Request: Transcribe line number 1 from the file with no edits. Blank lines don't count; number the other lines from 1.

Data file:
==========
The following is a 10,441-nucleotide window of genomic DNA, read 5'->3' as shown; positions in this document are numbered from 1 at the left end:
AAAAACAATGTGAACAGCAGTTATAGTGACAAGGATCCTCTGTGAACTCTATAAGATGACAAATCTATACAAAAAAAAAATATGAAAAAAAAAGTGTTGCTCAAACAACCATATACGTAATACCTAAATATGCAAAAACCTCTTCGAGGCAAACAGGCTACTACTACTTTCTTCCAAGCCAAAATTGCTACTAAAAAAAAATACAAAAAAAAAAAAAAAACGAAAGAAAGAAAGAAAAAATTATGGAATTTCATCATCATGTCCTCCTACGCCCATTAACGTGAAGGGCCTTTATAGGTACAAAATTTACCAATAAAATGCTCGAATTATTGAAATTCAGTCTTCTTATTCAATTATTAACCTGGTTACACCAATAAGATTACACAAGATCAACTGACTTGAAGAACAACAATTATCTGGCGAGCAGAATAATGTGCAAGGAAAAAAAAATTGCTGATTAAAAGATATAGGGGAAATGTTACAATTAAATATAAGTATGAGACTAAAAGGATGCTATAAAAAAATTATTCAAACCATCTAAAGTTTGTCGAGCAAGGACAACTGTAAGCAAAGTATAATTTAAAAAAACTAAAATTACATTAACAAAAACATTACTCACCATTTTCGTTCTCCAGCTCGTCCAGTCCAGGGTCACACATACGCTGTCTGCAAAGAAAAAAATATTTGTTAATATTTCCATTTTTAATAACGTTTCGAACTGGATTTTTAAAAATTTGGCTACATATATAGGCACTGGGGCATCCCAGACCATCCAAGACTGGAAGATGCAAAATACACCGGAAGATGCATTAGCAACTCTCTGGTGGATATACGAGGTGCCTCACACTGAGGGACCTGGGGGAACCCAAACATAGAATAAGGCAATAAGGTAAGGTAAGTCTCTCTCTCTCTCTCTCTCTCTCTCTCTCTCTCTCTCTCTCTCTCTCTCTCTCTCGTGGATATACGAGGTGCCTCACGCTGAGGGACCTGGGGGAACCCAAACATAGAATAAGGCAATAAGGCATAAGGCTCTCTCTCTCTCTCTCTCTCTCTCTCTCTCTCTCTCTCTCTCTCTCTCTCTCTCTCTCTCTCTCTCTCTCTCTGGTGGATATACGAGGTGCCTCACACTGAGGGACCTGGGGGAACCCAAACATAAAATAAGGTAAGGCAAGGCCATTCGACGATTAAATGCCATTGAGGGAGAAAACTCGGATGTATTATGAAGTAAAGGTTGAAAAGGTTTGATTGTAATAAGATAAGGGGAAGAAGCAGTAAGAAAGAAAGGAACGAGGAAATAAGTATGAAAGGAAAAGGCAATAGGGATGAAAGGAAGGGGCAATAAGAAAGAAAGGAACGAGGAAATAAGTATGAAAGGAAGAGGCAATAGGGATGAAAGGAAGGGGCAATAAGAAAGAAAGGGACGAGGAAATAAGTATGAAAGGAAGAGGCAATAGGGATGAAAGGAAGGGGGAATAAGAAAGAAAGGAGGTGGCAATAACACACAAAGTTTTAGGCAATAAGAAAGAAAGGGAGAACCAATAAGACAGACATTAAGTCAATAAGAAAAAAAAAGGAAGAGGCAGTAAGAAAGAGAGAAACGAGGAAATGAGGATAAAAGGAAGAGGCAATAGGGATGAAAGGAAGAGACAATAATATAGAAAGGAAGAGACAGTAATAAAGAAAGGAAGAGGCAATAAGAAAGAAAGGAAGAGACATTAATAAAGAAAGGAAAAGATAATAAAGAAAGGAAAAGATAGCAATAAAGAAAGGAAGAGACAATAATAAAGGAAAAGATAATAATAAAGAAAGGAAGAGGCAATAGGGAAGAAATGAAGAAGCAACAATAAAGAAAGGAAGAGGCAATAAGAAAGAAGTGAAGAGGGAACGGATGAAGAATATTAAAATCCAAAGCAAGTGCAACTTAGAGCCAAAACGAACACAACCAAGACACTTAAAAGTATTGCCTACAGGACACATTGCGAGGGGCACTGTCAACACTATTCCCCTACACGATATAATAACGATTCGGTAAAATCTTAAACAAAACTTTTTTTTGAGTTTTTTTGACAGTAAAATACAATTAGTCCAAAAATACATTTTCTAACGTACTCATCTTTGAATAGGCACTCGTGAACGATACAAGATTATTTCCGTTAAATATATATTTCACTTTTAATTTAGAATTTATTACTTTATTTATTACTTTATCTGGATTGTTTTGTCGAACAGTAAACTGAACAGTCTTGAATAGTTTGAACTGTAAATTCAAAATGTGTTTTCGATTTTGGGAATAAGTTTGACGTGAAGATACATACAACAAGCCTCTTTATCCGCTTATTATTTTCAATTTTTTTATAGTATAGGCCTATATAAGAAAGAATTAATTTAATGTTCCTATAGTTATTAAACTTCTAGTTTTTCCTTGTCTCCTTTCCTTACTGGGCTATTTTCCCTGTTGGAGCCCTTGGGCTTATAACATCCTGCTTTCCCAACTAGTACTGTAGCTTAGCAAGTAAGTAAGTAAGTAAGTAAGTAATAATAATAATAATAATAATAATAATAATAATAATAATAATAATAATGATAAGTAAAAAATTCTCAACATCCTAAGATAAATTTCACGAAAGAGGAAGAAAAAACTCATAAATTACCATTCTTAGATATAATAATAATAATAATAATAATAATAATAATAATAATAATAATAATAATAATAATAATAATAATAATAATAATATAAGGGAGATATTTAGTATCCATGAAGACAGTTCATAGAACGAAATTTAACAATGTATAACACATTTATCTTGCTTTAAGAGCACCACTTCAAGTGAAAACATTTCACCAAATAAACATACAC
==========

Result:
The following is a 10,441-nucleotide window of genomic DNA, read 5'->3' as shown; positions in this document are numbered from 1 at the left end: